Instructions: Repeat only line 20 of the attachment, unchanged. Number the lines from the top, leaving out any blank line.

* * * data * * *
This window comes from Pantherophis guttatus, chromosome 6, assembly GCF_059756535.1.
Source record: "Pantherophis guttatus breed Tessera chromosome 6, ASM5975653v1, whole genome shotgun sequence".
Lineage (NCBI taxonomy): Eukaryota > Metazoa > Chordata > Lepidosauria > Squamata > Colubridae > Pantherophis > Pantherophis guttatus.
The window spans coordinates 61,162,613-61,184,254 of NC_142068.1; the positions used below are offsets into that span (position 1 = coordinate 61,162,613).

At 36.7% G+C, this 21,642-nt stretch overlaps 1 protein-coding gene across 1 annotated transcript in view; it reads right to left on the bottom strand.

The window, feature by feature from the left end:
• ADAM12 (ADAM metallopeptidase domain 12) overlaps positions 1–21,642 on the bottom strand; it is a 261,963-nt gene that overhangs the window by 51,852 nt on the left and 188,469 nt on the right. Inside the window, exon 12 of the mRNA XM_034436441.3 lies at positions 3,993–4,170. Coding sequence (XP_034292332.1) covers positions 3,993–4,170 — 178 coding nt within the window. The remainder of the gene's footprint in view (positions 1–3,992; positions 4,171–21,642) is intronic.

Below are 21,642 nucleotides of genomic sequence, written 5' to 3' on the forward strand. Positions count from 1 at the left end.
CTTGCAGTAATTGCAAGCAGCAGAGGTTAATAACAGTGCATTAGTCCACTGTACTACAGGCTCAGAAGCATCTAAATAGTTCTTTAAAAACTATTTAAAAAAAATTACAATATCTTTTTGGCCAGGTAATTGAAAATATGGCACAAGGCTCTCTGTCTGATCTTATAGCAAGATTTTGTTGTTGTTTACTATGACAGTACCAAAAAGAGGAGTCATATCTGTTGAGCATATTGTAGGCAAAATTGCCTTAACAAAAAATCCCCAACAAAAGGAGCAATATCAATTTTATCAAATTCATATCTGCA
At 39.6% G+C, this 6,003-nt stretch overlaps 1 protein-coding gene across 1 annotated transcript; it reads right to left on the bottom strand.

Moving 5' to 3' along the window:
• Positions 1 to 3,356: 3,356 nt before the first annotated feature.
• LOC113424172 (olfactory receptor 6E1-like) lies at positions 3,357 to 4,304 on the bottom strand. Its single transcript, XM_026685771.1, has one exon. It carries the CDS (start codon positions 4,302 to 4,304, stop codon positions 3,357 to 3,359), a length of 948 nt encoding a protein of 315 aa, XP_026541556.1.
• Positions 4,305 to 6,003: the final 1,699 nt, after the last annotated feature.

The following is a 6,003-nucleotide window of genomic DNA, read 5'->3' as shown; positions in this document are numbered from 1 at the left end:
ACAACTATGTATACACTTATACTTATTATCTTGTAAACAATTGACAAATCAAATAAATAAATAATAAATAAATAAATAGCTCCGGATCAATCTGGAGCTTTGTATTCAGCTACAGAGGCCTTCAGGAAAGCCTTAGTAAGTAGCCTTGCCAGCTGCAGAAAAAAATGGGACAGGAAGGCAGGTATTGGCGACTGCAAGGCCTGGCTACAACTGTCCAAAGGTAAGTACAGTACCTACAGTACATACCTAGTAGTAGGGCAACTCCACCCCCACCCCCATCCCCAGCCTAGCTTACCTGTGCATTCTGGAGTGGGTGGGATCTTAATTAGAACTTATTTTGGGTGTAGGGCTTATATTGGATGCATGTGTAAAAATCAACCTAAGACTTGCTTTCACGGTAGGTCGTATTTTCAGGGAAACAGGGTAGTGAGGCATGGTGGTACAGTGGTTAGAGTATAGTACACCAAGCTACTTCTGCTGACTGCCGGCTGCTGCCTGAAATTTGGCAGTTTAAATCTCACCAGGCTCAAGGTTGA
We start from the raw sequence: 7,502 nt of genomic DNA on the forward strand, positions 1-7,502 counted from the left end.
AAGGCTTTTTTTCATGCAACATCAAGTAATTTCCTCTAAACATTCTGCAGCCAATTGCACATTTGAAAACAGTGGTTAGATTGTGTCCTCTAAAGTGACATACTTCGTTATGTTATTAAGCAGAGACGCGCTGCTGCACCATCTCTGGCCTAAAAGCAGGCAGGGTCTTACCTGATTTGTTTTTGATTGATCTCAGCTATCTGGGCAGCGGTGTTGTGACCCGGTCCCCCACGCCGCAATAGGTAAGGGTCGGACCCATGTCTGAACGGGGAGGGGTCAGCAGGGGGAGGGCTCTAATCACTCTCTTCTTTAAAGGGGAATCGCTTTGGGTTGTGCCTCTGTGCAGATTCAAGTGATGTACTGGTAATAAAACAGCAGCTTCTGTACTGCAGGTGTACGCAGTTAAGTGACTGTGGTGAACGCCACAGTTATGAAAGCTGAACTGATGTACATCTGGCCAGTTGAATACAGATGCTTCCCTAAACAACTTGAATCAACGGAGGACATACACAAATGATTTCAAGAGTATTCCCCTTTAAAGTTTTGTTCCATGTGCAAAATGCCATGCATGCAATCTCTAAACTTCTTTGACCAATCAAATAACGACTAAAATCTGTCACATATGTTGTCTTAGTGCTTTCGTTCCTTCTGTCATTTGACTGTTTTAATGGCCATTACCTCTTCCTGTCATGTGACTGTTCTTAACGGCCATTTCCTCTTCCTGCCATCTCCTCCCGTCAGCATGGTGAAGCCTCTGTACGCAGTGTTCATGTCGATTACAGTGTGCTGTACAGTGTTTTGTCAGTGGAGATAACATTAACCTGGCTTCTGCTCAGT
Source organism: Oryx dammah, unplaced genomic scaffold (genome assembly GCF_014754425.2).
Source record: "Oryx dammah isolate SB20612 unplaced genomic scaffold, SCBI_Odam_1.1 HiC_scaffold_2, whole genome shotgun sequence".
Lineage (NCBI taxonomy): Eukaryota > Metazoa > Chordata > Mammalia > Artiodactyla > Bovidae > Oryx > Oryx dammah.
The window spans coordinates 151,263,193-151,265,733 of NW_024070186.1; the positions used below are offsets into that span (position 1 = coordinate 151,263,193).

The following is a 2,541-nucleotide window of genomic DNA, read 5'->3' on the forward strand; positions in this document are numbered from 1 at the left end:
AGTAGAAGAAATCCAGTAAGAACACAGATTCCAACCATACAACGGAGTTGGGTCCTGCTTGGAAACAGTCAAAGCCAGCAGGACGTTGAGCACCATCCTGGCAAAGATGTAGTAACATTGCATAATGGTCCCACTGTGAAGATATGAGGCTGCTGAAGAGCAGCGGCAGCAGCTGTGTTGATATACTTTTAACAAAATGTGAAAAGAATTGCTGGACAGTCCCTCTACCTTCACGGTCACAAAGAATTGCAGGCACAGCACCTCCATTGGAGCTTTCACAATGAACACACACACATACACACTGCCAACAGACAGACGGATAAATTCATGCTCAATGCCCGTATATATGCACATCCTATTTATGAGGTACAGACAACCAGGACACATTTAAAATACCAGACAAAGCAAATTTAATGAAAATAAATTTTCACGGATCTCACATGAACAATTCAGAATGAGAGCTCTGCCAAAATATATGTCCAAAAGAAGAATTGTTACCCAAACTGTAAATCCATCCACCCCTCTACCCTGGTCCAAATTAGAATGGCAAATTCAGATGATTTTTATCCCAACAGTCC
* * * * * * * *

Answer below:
Source record: "Oryx dammah isolate SB20612 unplaced genomic scaffold, SCBI_Odam_1.1 HiC_scaffold_2, whole genome shotgun sequence".